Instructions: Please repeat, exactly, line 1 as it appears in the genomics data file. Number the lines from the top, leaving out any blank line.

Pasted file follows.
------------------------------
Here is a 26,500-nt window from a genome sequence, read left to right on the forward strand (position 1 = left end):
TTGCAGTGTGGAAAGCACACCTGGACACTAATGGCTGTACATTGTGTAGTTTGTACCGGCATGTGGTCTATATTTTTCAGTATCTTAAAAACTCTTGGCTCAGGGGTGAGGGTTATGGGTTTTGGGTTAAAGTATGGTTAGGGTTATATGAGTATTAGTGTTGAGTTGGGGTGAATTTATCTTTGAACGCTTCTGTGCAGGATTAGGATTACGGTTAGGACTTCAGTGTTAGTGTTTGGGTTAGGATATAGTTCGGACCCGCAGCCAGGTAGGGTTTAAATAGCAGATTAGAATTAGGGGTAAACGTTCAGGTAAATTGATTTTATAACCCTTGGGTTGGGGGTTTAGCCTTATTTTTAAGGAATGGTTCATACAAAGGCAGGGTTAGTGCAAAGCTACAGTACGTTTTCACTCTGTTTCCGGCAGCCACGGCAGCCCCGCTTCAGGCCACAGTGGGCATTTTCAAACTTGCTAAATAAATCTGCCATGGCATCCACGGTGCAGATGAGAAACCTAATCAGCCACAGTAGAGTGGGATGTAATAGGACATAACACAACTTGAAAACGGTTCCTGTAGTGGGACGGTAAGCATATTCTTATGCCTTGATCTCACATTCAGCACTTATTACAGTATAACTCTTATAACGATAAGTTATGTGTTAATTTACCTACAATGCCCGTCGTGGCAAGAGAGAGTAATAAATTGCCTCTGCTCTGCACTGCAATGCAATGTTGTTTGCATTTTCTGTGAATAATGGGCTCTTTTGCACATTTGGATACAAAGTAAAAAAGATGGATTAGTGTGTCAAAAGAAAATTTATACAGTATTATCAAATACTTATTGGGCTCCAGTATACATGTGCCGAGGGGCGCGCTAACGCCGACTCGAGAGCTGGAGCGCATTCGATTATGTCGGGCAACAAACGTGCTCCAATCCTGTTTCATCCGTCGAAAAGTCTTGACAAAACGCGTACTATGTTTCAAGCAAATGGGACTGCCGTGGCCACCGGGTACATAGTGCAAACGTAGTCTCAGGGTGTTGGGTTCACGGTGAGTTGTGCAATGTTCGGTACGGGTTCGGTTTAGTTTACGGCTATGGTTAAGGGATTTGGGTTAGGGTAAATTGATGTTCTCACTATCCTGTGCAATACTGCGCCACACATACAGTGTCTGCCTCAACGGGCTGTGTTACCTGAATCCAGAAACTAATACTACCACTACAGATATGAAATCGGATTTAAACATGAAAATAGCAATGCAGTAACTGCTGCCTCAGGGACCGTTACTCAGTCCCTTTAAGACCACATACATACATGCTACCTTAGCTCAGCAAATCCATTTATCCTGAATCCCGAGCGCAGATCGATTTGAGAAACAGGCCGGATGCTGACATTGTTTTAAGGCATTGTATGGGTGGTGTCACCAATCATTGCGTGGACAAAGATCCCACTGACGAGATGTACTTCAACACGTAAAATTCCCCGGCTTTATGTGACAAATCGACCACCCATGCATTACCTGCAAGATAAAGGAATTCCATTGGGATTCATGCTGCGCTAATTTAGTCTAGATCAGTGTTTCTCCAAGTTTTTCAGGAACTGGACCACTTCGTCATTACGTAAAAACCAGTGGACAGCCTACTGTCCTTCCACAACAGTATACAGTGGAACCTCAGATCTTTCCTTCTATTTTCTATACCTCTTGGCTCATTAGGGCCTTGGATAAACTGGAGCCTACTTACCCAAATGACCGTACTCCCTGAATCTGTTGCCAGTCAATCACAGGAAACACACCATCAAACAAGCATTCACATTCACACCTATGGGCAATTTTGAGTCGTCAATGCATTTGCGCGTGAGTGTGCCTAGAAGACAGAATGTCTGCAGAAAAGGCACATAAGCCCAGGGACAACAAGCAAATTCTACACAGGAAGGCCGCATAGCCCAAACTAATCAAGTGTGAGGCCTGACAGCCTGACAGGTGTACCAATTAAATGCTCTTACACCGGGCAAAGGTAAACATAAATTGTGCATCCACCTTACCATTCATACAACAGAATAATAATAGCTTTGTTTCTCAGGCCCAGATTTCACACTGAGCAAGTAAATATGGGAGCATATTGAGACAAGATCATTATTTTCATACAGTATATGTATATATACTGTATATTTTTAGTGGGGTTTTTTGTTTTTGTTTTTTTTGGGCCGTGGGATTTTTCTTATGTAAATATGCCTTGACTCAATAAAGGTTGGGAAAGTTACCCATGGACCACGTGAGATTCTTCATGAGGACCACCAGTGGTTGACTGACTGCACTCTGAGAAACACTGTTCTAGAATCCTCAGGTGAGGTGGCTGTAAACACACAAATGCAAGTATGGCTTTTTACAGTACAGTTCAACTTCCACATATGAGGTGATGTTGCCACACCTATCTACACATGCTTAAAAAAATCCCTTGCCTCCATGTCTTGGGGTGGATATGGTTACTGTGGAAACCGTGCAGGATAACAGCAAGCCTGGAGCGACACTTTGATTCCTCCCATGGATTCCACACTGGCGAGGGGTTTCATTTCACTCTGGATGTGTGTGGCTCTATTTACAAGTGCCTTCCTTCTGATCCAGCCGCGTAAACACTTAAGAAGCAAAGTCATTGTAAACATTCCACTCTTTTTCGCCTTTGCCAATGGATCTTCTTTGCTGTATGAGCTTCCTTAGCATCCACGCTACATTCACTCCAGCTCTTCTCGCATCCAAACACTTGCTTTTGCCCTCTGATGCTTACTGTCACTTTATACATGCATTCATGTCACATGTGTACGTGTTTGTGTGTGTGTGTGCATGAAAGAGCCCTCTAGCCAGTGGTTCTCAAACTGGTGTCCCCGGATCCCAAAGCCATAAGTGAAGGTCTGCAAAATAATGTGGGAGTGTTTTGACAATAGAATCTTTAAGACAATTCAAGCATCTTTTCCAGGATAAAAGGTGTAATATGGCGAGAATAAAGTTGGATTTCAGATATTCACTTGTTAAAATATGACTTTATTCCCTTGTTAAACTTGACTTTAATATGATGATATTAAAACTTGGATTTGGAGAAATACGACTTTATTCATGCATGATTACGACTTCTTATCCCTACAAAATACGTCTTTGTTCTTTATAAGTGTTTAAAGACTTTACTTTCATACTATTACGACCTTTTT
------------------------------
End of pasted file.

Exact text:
Here is a 26,500-nt window from a genome sequence, read left to right on the forward strand (position 1 = left end):